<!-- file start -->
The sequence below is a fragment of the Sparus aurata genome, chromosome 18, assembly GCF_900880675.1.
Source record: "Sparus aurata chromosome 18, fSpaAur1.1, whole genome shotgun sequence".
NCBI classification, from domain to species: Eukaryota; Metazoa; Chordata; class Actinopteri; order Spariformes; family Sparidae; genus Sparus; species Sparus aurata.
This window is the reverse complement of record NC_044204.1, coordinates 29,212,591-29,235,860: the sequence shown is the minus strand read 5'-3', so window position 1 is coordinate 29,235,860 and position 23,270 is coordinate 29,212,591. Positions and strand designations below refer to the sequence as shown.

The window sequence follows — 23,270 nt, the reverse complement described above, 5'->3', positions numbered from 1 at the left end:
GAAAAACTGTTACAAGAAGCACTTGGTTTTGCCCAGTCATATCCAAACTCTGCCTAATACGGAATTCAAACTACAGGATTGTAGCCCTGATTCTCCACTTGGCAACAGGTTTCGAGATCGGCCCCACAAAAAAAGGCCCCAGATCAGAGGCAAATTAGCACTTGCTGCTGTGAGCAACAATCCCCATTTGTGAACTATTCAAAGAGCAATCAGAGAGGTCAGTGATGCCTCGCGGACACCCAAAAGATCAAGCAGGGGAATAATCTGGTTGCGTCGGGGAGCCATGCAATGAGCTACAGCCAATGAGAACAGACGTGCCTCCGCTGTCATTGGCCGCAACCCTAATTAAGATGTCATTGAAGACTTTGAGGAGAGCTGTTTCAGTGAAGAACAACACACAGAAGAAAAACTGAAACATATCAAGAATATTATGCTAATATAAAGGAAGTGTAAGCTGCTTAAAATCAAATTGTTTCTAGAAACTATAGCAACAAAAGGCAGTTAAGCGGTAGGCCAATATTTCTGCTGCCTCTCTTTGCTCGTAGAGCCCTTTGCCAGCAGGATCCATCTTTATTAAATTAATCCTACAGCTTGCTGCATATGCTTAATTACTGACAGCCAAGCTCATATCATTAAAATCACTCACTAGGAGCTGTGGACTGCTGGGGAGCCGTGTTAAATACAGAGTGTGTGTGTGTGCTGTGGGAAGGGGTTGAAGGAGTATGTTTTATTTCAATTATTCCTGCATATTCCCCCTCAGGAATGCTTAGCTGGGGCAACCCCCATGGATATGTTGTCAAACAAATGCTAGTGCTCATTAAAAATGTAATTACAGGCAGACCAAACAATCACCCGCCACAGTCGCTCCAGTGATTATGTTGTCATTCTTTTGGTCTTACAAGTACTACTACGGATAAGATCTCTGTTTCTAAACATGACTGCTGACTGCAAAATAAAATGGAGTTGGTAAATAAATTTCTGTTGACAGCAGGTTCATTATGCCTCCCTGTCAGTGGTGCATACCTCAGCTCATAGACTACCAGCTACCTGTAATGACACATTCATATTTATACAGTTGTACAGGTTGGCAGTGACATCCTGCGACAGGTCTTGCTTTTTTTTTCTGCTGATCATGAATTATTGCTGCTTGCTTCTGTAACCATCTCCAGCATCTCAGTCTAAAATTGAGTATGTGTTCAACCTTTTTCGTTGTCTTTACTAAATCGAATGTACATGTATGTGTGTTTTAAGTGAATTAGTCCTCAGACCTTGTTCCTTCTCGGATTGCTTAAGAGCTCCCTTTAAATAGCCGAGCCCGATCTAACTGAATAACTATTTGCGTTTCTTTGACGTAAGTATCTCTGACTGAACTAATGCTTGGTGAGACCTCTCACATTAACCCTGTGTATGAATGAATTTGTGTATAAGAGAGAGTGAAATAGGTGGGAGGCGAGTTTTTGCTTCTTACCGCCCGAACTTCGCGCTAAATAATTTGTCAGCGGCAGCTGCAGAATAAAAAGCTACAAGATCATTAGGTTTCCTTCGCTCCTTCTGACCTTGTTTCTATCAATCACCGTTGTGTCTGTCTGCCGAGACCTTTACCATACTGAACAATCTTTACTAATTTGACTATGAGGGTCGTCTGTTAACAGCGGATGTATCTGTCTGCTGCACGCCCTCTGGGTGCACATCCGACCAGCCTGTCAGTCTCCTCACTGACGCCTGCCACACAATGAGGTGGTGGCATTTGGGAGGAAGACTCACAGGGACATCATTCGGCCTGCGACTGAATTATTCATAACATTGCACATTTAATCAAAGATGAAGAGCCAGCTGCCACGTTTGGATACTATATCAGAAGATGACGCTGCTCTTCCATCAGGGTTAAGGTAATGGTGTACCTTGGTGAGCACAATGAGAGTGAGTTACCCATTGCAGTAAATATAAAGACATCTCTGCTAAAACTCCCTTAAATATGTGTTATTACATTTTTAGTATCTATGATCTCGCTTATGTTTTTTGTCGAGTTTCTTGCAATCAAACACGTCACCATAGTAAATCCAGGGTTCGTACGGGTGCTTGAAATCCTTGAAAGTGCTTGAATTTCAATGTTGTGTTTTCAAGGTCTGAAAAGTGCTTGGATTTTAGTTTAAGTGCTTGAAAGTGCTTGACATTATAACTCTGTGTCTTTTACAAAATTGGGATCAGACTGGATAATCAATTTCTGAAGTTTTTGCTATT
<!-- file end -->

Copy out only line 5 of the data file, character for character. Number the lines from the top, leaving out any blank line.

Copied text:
The window sequence follows — 23,270 nt, the reverse complement described above, 5'->3', positions numbered from 1 at the left end: